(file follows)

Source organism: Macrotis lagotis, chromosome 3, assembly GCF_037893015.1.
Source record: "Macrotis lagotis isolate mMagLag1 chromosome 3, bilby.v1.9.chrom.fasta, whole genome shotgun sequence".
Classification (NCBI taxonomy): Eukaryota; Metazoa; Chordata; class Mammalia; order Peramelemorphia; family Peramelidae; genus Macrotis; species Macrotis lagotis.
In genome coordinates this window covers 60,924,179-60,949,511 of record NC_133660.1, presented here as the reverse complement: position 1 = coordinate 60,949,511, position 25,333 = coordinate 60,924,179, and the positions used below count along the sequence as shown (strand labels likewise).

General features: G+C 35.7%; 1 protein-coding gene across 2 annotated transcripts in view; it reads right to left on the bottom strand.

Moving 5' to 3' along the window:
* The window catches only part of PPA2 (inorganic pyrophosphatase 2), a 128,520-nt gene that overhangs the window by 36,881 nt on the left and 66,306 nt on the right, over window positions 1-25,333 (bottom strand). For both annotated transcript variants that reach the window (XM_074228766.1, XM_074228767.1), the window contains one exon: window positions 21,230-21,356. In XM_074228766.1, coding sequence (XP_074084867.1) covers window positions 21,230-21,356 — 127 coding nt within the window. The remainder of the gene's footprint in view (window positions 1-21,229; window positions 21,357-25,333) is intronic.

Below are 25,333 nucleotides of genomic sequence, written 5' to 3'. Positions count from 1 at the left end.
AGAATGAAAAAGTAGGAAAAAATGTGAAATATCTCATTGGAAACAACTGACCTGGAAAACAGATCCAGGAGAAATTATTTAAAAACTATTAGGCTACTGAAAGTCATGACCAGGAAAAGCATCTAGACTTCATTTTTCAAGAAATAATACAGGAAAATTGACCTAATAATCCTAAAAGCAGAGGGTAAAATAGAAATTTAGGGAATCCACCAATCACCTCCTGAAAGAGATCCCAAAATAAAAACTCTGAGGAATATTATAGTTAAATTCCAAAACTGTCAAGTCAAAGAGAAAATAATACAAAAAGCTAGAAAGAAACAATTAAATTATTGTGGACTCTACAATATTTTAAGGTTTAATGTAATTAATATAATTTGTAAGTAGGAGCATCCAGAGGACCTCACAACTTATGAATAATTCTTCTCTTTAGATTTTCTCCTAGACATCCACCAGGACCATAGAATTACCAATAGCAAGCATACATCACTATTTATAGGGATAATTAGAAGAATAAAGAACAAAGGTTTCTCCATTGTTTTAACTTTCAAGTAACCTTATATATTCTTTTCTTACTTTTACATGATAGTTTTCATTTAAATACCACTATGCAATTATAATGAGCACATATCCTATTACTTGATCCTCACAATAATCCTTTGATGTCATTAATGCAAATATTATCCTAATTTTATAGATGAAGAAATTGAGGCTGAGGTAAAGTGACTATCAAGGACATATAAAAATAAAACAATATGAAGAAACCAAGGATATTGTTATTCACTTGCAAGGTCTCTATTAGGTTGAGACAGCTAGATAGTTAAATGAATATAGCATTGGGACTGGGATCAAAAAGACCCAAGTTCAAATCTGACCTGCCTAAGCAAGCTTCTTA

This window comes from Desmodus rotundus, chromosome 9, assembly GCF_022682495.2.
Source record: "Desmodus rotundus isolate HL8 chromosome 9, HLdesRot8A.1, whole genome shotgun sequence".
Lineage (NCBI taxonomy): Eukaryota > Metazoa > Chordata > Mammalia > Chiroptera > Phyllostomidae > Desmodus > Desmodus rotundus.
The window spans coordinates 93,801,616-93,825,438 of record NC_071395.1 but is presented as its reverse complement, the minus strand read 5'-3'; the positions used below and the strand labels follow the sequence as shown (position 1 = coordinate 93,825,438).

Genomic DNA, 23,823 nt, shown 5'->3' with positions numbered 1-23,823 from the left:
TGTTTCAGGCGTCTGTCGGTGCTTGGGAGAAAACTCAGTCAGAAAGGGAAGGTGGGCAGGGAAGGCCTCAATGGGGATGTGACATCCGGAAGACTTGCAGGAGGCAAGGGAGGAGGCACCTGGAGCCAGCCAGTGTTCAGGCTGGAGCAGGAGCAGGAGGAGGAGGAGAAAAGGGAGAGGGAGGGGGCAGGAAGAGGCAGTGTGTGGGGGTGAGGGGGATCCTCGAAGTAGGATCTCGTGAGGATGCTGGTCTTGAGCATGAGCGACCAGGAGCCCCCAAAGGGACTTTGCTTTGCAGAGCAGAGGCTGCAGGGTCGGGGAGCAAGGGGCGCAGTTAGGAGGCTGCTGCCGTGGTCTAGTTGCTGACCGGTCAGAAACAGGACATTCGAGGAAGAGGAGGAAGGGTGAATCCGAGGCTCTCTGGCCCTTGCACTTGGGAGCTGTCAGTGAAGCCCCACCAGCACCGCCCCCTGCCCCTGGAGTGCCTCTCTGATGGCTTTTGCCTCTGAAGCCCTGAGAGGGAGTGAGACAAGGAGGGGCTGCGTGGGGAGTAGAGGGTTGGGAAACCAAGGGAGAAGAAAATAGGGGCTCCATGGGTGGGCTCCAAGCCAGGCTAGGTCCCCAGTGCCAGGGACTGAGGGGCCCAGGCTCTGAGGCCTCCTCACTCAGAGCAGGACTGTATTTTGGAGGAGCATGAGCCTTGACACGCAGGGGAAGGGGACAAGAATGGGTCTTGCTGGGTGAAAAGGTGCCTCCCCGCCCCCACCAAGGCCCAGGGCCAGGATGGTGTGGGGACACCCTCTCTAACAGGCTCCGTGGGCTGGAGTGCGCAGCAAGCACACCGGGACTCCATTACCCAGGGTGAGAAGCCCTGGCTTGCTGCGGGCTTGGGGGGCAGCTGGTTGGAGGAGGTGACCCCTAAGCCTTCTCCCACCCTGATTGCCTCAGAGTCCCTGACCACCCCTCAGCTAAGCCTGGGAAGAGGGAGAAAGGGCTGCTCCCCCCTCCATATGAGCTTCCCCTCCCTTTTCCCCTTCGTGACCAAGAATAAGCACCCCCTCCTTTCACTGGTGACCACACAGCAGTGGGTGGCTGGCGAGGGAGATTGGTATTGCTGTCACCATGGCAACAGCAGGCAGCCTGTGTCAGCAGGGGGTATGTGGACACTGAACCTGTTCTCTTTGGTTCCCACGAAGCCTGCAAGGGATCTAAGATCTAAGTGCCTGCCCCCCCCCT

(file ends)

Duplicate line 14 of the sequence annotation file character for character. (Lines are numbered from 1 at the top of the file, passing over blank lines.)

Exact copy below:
Genomic DNA, 23,823 nt, shown 5'->3' with positions numbered 1-23,823 from the left: